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                                  notriddle, my message employed subtext. Please review. (Hints: the phrase “the other five good reasons” doesn’t connect to anything; it is left dangling. The parenthetical specifically states that I “made up” the preceding sentence. There is a striking difference between possible interpretations of my whole post vs. possible interpretations of the first twenty-five words alone.)

                                  Also, I use Windows every weekday, but not after 7pm.

                                  I believe that it’s morally wrong (and maybe ethically wrong, depending on who your peers are) to put another twig in the bonfire that is Windows. Why? Because the stage is set for software to define the nature of the lives of the next five generations of humans, and that software which does not preserve individual agency is software that diminishes it. That would be my reason, but Elronnd may have others. Whatever the outcome, I have done my moral duty: I said ‘don’t’ when asked how to port software to Windows.

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                                The windows 10 terminal has been steadily improving as MS fixes the corner cases in order to get a decent WSL experience. It seems quite capable of (for instance) allowing me to ssh into a Linux server & run emacs inside tmux there. So for me the most tolerable version of Windows is probably the latest Windows 10 release (1904?) with WSL if required.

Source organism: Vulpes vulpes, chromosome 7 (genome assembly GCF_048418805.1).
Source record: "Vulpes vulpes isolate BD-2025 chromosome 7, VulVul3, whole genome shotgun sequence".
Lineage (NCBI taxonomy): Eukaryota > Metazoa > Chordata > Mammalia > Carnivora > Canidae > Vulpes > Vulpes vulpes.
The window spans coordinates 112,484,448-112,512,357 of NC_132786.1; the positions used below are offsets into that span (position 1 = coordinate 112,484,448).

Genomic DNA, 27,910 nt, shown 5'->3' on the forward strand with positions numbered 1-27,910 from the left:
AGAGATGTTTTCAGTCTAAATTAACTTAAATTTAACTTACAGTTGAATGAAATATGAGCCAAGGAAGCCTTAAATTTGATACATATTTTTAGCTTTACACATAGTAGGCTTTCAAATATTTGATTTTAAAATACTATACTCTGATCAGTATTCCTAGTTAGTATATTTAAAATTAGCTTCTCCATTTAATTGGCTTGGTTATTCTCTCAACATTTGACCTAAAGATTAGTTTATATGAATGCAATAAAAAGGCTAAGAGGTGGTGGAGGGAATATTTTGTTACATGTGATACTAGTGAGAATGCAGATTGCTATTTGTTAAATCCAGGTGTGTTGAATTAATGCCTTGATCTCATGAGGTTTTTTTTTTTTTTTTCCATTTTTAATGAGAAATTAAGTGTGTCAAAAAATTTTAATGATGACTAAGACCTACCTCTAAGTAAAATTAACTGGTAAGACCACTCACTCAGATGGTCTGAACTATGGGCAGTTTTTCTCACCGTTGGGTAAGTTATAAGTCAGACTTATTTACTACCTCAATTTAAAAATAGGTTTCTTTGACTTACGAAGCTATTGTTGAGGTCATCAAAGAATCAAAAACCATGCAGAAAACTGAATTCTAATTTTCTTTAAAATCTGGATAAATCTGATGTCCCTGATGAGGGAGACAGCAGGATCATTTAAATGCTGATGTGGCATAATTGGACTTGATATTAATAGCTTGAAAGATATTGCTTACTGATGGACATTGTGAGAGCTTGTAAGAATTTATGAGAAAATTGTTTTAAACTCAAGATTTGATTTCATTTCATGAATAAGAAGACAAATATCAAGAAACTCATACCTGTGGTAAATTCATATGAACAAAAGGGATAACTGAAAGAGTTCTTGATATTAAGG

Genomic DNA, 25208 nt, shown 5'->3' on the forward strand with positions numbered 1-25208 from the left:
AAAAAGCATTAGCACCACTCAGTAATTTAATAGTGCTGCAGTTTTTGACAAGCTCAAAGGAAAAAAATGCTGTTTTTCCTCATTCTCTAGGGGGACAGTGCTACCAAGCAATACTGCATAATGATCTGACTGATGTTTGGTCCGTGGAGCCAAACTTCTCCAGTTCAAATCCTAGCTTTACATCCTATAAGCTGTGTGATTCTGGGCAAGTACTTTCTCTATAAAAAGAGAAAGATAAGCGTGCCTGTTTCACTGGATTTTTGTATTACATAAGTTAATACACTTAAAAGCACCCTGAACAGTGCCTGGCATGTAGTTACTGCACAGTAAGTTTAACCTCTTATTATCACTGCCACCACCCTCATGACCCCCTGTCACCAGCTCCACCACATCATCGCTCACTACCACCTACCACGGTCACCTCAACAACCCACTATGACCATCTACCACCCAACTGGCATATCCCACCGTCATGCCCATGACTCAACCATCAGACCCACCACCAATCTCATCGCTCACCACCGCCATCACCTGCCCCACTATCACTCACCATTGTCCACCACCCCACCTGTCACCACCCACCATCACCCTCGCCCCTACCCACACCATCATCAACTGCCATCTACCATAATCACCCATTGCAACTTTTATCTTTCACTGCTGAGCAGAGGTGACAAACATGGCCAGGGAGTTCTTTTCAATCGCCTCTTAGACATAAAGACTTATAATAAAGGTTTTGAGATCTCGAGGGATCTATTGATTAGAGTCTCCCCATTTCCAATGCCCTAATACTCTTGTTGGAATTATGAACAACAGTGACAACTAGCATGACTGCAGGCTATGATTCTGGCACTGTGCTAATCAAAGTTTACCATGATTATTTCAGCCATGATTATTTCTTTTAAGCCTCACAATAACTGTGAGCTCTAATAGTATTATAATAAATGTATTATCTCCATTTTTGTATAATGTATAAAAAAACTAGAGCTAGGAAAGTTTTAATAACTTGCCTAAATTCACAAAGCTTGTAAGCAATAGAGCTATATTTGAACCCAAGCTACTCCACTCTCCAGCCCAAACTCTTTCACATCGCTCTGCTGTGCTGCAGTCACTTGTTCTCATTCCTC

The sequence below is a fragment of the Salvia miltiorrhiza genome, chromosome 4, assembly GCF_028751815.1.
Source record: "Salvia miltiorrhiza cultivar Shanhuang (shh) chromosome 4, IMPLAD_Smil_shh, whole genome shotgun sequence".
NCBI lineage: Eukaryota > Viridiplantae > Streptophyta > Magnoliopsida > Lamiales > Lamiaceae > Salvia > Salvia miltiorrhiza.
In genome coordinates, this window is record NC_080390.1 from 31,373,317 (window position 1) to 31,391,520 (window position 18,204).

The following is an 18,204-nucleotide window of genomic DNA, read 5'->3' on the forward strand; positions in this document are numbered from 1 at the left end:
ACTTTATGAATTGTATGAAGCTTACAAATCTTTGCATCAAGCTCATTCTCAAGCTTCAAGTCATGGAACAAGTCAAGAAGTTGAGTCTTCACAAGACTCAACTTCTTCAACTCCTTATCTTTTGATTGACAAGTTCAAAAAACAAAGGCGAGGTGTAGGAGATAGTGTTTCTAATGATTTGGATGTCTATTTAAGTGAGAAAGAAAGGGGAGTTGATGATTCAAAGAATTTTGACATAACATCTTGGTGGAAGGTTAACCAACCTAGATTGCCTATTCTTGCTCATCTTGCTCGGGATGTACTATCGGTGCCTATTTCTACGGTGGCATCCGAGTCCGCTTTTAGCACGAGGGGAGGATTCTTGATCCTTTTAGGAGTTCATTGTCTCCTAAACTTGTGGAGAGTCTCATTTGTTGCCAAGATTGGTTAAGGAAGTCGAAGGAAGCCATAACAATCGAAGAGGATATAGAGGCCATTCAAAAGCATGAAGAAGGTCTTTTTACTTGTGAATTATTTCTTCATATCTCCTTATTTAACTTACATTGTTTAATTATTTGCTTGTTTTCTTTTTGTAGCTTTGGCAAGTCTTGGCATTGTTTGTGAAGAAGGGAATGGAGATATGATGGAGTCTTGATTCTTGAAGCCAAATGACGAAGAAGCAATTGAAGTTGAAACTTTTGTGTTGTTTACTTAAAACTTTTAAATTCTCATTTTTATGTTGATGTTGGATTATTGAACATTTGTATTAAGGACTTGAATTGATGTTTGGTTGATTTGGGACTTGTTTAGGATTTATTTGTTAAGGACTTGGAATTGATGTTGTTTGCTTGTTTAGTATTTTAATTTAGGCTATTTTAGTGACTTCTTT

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                                  You don’t really have a choice in this. Older versions of Windows are not alternative choices, but the same lack of choice shifted by a few years back. The same question in a few years will be:

                                  • Windows 10: zero crap, support ending soon
                                  • Windows 11: lots of crap
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                                    The lack of support doesn’t bother me too much. The browser already provides what sandboxing I need for running websites; the most native applications can do is gain root, which is not so bad if they’re malicious, given they already have native code execution.

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                                    This week a windows update completely thrashed my git index. To think that I paid for this shit :/